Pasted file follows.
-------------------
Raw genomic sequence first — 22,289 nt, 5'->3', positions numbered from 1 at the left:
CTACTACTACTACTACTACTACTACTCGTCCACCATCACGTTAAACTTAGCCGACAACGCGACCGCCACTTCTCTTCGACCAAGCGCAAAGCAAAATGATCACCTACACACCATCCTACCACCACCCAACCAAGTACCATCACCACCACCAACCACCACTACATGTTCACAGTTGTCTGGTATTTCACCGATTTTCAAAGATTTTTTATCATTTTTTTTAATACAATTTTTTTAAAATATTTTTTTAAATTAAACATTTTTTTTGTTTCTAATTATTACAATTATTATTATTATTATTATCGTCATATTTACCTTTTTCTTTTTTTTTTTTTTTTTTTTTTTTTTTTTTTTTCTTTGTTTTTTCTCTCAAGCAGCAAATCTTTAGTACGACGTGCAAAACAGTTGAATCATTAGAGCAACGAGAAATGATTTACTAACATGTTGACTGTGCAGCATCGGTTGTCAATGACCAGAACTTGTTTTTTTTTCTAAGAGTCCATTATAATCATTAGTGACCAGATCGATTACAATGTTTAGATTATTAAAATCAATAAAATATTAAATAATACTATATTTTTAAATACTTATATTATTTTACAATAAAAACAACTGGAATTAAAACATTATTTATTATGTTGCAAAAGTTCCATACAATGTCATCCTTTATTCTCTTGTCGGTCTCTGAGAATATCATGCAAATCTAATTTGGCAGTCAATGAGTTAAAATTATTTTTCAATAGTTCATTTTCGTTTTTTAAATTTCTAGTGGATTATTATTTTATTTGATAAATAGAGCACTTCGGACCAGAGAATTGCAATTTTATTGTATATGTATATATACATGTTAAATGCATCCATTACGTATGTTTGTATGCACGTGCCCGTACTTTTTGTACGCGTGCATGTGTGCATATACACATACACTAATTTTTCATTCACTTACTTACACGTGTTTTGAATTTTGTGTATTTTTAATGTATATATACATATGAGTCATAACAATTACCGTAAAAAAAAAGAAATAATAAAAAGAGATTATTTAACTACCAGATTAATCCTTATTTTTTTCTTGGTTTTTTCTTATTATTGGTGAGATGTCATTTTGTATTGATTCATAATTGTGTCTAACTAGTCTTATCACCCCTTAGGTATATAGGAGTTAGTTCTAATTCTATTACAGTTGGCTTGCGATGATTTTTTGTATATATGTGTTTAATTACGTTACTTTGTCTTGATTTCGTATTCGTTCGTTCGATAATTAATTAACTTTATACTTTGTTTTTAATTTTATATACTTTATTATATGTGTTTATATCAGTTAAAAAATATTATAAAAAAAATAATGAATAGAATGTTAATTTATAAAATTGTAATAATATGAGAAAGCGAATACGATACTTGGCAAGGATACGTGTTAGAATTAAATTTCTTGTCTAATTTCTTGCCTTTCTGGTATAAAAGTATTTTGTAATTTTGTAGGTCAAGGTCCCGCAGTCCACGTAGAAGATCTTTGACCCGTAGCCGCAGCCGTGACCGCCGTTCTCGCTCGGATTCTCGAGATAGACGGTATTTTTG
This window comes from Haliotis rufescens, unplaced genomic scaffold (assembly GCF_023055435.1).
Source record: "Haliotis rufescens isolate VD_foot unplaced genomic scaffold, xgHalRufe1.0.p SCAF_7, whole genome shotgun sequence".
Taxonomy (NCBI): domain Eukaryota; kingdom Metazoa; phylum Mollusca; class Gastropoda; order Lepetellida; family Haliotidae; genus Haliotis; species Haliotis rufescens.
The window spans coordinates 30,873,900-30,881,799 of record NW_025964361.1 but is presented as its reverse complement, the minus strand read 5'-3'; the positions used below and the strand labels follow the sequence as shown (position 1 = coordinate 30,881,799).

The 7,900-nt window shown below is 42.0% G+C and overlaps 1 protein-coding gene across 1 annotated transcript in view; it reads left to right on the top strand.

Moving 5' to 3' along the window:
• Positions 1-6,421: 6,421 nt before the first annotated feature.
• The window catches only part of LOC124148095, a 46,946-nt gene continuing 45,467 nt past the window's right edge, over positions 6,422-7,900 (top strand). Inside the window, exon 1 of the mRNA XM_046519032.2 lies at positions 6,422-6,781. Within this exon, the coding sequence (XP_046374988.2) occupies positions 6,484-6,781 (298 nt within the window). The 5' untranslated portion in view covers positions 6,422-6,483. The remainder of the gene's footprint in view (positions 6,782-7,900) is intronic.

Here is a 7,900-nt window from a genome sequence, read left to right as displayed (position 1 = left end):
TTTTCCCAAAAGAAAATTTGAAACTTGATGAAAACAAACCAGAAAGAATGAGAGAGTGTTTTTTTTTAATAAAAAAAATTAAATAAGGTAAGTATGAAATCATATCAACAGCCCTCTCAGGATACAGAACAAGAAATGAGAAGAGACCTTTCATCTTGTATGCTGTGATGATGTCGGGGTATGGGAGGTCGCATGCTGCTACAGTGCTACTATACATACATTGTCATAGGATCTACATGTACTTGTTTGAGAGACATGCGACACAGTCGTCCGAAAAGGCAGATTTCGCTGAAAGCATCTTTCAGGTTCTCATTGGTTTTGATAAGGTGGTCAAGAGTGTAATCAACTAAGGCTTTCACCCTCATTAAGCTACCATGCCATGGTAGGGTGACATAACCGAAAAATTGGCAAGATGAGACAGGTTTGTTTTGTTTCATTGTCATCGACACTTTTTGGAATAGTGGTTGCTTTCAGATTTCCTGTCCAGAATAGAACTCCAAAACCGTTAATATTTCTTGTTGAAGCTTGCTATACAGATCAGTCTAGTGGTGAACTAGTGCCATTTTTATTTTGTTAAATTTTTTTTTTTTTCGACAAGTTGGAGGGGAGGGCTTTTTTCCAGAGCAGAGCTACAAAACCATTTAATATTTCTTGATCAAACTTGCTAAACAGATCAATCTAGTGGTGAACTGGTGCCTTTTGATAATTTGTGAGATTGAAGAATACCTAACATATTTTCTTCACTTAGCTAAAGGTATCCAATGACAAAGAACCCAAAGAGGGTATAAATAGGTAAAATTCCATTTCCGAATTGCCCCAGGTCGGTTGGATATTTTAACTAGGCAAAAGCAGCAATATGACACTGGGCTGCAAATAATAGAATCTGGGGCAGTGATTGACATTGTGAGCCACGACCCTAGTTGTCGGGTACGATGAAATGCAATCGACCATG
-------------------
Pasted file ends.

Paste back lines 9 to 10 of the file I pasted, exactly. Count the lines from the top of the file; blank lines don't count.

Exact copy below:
• Positions 1-6,421: 6,421 nt before the first annotated feature.
• The window catches only part of LOC124148095, a 46,946-nt gene continuing 45,467 nt past the window's right edge, over positions 6,422-7,900 (top strand). Inside the window, exon 1 of the mRNA XM_046519032.2 lies at positions 6,422-6,781. Within this exon, the coding sequence (XP_046374988.2) occupies positions 6,484-6,781 (298 nt within the window). The 5' untranslated portion in view covers positions 6,422-6,483. The remainder of the gene's footprint in view (positions 6,782-7,900) is intronic.